Once upon a time, before the corona virus had officially reached the local population of Bali, there was a window of opportunity to explore spots usually overrun by tourists. That’s why in mid March we went on a road trip to capture the highlights of East Bali. It’s all about pictures, impressions and some memories.

Road trip of East Bali

Yoeri had helped out Evgynii, a Russian instructor working in Ocean Tree in Jemeluk Bay, with video material for a costumer. In return we got some sponsored dives around Tulamben and an experienced tour guide to explore East Bali. Evgynii rented the little Daihatsu for us, one of the two available rental cars in Amed. A small, but nice enough car with the slight disadvantage of a having an even smaller engine.

We couldn’t really care less, it beats a motorbike ride in the sun with photo and video equipment any day. But Evgynii struggled on steep inclines and when overtaking. So we started giving some positive reinforcement to the little engine every time it was pushed to the max. Verbal encouragement seemed to help as we never actually had to get out of the car – other than on our planned stops, of course.

First stop: Pura Lempuyang

Pura Lempuyang is one of the six national temples of Bali. It is best to arrive early in the morning as later in the day Mount Agung is often covered in clouds. The temple doesn’t take a fixed entry price, but asks for donations and you can rent sarongs and scarfs. Unlike in other places, like temple complexes in Thailand, covered legs and shoulders are not enough, it has to be a sarong.

It wasn’t busy inside. Pleased with our well-timed beginning of the road trip I was wandering around to take the atmosphere in. What I like about temples in Bali is the way they are integrated into nature. When I was walking up to the so called “Heaven’s Gate”, somebody started shouting at me, most disturbingly through a loud speaker. Slightly puzzled I stepped to the side and inspected the small gathering in the middle of the court closer (see pictures below). It was the official set-up for photographing people posing in the open gate facing Mount Agung.

Capture the highlights

Only then, I noticed they were shouting out numbers that were printed on small tickets all visitors got on the short walk up. Everybody had to wait their turn to position themselves in between the pillars and then followed the orders given through the loudspeaker: Look into camera, at each other, turn backs, jump and final pose – next. It was quite bizarre to have such a set-up in a holy place. Clearly beyond selfie! Or maybe from  the time before selfies?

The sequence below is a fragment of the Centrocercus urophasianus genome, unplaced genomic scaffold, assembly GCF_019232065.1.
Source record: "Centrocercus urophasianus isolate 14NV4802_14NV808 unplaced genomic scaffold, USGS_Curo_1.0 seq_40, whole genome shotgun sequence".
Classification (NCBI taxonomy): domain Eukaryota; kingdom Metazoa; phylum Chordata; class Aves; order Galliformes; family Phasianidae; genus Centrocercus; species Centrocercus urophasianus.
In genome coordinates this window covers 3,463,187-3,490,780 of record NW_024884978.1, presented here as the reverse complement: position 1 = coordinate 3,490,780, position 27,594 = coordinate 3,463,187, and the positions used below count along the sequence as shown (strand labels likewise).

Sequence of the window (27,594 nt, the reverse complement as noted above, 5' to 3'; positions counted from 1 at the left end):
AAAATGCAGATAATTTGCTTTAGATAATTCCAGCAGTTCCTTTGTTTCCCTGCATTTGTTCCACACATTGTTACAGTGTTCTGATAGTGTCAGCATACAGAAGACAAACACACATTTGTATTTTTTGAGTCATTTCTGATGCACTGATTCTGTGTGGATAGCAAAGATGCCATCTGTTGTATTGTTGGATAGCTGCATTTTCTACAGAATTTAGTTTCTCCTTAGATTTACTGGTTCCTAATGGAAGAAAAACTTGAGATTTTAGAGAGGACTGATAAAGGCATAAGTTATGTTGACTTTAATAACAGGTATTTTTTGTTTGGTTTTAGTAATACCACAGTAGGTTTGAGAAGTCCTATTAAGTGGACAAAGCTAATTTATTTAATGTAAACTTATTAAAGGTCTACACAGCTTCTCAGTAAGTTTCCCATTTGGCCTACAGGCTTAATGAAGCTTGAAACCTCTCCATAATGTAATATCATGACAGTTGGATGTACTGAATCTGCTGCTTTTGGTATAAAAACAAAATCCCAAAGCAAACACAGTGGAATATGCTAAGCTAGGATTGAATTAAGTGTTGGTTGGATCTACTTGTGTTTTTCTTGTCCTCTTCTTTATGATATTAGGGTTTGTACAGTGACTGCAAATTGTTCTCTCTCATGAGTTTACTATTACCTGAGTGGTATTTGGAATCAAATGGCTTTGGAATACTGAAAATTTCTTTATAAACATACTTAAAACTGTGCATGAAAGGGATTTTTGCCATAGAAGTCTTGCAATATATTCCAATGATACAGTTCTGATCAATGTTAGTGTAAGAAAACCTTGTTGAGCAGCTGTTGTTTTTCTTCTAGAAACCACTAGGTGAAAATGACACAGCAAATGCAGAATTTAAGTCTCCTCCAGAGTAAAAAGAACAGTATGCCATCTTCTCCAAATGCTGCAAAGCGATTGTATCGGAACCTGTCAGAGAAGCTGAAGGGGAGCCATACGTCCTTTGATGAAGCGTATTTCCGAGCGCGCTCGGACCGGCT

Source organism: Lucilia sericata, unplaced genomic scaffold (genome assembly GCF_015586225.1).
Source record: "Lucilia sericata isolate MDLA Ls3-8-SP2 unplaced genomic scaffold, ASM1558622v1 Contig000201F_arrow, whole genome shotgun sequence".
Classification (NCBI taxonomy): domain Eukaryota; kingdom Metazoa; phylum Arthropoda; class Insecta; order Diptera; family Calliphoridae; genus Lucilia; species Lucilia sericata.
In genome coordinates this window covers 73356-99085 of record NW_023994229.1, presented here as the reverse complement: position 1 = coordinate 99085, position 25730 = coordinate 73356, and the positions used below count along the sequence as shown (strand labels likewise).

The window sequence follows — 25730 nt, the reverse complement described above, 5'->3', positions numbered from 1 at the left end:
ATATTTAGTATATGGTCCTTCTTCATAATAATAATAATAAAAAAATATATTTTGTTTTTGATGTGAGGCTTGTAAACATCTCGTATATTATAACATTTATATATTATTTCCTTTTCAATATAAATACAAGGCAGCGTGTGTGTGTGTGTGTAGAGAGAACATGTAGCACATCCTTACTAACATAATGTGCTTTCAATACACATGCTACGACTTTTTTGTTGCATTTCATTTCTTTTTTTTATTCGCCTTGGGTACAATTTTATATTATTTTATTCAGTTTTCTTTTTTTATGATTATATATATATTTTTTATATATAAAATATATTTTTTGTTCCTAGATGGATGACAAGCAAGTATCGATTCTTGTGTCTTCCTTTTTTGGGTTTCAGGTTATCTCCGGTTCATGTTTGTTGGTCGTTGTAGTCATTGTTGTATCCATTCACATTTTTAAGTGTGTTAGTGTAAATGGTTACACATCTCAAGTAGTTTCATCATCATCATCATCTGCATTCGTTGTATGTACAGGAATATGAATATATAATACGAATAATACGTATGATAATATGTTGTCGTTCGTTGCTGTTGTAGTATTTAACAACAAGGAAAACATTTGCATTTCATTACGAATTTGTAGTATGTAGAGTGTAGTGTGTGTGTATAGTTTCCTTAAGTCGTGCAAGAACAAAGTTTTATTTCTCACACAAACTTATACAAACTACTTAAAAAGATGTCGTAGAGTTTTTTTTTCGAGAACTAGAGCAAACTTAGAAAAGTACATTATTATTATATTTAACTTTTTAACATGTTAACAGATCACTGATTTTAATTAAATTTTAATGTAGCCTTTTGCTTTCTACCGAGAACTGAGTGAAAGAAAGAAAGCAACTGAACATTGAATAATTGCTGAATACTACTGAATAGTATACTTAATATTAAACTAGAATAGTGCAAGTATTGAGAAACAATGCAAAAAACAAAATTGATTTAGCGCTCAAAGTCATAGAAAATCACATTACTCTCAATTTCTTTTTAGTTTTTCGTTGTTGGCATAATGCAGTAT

In any case, for us it took away the atmosphere. Yoeri didn’t even bother to unpack any equipment. He wasn’t allowed to fly the drone anyway and just waited in the shade while I climbed up the stairs to get an alternative view of the temple. Afterwards I used our slot to take some pictures of Mount Agung, the highest peak and most holy volcano on Bali, through the gate without anybody posing. Nevertheless, I felt incredible rushed. Next!

Later Evgynii told us that often people are waiting for hours to get their photo taken. Not the spot we recommend to visit in high season. However, I read afterwards that one can also walk higher up the mountain to different parts of the temple complex. Sounds like the perfect alternative to the picture madness. Unfortunately, our guide failed to mention this option and I haven’t seen any pictures or selfies from those alternatives spots yet.

Second stop: Tirta Gangga

The last Raja of Amlapura built this water palace in 1947 (Tirta Gangga: Water of the Gangges). Walking up from the parking spot street vendors are waving with bags of fish food. Apparently, it’s good luck to feed the kois. Business wasn’t going well for these any of these vendors, neither for the ones walking up and down with a bunde of sunglasses in their hands, pointing out snack and beverages in their display or holding a python up to be ut around shoulders for alternative pictures. All these informal jobs are depending on tourism and I doubt that they are counted into the thousands that officially lost their jobs due to the partial lockdown thanks to the corona virus. Since the beginning of April, all these sites are closed (Warum auf Bali das Toilettenpapier nicht knapp wird).